Rana el Kaliouby is a rarity in both the tech world and her native Middle East: a Muslim woman CEO in a field that is still overwhelmingly white and male. Growing up in Egypt and Kuwait, el Kaliouby was raised by a conservative father who valued tradition — yet also had high expectations for his daughters — and a mother who was one of the first female computer programmers in the Middle East. Even before she broke ground as a scientist who has been named one of BBC’s Top 100 Women of 2019 and one of Newsweek’s America’s Greatest Disruptors, she broke the rules of what it meant to be an obedient daughter and, later, an obedient wife to pursue her own daring dream. As el Kaliouby chronicles in her bestseller “Girl Decoded: A Scientist’s Quest to Reclaim Our Humanity By Bringing Emotional Intelligence to Technology” (2020), her journey from a “nice Egyptian girl” to a woman carving her own path as she revolutionizes technology was never easy. But her story of decoding herself — learning to express and act on her own emotions — would prove to be the most unforgettable challenge of all.

Pioneering Advancements in Health Care Technology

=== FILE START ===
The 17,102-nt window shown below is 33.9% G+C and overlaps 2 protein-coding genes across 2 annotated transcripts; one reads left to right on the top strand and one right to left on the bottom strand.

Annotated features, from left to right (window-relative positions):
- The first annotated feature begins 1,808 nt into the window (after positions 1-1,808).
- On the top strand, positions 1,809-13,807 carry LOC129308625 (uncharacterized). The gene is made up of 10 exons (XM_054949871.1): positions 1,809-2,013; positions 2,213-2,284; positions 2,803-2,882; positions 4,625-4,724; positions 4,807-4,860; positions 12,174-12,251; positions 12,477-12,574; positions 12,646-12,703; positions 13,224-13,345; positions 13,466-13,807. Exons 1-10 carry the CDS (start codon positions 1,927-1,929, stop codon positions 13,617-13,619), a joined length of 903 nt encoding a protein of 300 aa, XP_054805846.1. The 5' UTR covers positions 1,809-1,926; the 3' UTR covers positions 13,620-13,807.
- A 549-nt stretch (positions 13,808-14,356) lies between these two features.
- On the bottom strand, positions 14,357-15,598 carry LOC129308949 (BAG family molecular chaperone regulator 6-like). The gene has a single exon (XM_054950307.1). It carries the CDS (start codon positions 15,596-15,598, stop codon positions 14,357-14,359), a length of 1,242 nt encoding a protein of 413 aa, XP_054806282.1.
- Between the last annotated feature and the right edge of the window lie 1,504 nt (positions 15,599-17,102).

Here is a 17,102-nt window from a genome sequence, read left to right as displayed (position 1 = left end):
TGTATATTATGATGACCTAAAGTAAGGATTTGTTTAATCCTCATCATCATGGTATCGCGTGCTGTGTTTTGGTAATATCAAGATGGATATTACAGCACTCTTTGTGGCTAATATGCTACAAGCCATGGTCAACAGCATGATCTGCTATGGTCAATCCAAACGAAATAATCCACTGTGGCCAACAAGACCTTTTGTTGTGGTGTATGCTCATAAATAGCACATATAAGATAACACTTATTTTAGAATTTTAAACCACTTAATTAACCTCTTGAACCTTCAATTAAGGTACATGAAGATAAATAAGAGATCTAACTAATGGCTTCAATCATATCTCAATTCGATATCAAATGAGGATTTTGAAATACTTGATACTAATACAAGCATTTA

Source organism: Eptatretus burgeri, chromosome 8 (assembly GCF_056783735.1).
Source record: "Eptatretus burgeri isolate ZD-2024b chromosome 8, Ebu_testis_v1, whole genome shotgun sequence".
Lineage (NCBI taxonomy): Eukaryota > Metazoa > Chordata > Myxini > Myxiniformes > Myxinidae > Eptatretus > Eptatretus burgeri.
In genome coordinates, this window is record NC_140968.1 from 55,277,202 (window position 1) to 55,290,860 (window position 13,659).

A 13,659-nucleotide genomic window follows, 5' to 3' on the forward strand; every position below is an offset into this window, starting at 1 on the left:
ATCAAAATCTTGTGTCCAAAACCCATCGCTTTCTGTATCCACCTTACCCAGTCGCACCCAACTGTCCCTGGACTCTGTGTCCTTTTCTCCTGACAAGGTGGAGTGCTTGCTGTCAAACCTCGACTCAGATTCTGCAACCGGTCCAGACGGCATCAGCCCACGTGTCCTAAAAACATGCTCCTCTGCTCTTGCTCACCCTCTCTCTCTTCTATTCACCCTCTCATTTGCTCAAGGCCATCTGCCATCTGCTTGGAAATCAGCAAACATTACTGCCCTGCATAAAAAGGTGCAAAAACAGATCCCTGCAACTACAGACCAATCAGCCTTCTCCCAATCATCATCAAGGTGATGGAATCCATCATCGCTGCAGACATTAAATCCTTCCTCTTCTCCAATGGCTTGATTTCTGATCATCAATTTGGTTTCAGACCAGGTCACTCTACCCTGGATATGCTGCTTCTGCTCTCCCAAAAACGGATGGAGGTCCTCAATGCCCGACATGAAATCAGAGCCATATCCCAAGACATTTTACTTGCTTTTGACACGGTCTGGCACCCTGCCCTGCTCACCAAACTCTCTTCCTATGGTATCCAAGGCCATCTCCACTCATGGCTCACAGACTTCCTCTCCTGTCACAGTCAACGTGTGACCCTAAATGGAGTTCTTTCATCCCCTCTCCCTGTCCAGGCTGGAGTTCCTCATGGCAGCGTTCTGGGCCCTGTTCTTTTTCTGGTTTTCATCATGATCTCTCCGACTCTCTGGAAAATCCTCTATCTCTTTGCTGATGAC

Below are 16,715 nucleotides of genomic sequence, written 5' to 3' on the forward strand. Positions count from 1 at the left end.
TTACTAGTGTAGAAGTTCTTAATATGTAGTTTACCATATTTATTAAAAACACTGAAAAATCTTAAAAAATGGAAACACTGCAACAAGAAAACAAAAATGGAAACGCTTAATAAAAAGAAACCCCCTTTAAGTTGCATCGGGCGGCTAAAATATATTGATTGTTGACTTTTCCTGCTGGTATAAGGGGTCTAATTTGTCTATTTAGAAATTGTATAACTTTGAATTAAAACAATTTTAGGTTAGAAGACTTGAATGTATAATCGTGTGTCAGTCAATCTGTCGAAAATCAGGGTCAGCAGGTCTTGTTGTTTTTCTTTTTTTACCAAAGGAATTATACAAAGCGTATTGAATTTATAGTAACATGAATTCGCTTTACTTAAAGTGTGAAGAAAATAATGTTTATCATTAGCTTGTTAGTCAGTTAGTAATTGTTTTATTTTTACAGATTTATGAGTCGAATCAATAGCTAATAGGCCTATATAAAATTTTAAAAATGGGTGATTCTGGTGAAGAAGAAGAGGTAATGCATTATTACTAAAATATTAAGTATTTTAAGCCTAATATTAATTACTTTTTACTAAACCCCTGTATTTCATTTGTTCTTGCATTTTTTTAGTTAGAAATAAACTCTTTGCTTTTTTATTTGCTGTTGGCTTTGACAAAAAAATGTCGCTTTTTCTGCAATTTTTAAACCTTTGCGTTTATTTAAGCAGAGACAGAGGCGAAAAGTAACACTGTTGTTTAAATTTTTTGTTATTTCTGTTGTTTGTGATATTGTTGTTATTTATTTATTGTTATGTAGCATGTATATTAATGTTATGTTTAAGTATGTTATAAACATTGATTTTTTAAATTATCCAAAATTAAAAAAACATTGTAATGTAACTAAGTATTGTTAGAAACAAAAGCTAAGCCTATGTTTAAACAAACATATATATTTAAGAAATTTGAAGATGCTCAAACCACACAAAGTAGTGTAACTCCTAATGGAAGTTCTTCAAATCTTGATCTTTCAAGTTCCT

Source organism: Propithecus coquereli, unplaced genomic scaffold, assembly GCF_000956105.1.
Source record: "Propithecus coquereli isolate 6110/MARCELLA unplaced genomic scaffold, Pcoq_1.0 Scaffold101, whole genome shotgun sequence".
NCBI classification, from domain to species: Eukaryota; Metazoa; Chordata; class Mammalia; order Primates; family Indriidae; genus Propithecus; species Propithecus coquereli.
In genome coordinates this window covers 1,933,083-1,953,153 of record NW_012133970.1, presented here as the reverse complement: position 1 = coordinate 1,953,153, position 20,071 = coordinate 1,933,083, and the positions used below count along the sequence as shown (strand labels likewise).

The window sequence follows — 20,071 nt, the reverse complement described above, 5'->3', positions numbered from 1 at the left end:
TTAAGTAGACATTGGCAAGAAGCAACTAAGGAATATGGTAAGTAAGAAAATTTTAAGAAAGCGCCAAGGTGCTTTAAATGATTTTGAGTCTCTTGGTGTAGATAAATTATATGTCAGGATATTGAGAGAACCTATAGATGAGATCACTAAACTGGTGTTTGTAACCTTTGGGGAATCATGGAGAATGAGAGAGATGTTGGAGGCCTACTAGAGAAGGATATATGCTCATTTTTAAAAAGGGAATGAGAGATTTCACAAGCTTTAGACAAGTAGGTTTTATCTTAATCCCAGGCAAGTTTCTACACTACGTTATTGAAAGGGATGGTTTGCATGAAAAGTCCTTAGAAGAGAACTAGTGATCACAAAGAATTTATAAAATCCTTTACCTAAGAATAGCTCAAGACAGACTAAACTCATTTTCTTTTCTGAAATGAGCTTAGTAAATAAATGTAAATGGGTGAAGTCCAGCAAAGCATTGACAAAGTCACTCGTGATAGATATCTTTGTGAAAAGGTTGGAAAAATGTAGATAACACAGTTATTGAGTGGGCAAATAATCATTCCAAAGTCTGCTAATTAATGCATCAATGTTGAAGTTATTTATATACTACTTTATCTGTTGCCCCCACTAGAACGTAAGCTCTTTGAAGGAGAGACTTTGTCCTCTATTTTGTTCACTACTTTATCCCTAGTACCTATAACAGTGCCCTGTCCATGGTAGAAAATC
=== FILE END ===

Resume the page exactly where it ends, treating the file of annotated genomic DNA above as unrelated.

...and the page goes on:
Mental health disorders cause significant impacts to personal and professional lives, and though depression is on track to be the #1 disease burden globally by 2030, its causes, onset and treatment remain unpredictable. Thanks to MIT Professor Rosalind Picard– the inventor of numerous mobile and wearable health technologies and one of the world’s most cited scholars on Digital Health – mobile and wearable devices are improving in their ability to model continuous body and activity/sleep/social data, detect subtly changing patterns related to shifts in health and provide early AI-generated forecasts. Professor Picard, who was recently awarded the 2022 International “Lombardia è Ricerca” Award for her unparalleled contributions to the field of computer science for safety, wellness and sustainable growth, highlights some of the latest research and technologies, focusing on both the scientific and ethical challenges around using AI to foster good mental health.